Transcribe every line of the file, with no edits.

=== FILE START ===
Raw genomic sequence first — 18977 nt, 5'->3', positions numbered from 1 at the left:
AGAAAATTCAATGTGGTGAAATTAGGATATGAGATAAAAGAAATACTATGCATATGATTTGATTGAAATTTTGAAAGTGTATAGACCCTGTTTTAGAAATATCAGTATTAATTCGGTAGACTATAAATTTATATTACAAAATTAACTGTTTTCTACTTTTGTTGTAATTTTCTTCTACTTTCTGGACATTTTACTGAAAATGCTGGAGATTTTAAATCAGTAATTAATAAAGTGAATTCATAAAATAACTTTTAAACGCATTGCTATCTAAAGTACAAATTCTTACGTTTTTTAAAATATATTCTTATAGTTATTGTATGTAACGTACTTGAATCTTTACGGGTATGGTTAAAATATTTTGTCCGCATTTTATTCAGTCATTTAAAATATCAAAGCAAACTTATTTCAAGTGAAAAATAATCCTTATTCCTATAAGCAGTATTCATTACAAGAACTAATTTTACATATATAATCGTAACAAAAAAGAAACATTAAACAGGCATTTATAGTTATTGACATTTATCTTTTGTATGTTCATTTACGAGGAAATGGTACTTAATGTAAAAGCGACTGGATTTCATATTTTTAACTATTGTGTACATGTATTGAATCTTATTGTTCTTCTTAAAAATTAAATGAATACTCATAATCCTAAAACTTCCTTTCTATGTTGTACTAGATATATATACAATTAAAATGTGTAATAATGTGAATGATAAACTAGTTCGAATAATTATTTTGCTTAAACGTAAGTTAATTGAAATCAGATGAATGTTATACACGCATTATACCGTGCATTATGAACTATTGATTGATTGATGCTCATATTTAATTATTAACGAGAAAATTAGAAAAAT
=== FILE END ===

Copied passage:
Raw genomic sequence first — 18977 nt, 5'->3', positions numbered from 1 at the left:
AGAAAATTCAATGTGGTGAAATTAGGATATGAGATAAAAGAAATACTATGCATATGATTTGATTGAAATTTTGAAAGTGTATAGACCCTGTTTTAGAAATATCAGTATTAATTCGGTAGACTATAAATTTATATTACAAAATTAACTGTTTTCTACTTTTGTTGTAATTTTCTTCTACTTTCTGGACATTTTACTGAAAATGCTGGAGATTTTAAATCAGTAATTAATAAAGTGAATTCATAAAATAACTTTTAAACGCATTGCTATCTAAAGTACAAATTCTTACGTTTTTTAAAATATATTCTTATAGTTATTGTATGTAACGTACTTGAATCTTTACGGGTATGGTTAAAATATTTTGTCCGCATTTTATTCAGTCATTTAAAATATCAAAGCAAACTTATTTCAAGTGAAAAATAATCCTTATTCCTATAAGCAGTATTCATTACAAGAACTAATTTTACATATATAATCGTAACAAAAAAGAAACATTAAACAGGCATTTATAGTTATTGACATTTATCTTTTGTATGTTCATTTACGAGGAAATGGTACTTAATGTAAAAGCGACTGGATTTCATATTTTTAACTATTGTGTACATGTATTGAATCTTATTGTTCTTCTTAAAAATTAAATGAATACTCATAATCCTAAAACTTCCTTTCTATGTTGTACTAGATATATATACAATTAAAATGTGTAATAATGTGAATGATAAACTAGTTCGAATAATTATTTTGCTTAAACGTAAGTTAATTGAAATCAGATGAATGTTATACACGCATTATACCGTGCATTATGAACTATTGATTGATTGATGCTCATATTTAATTATTAACGAGAAAATTAGAAAAAT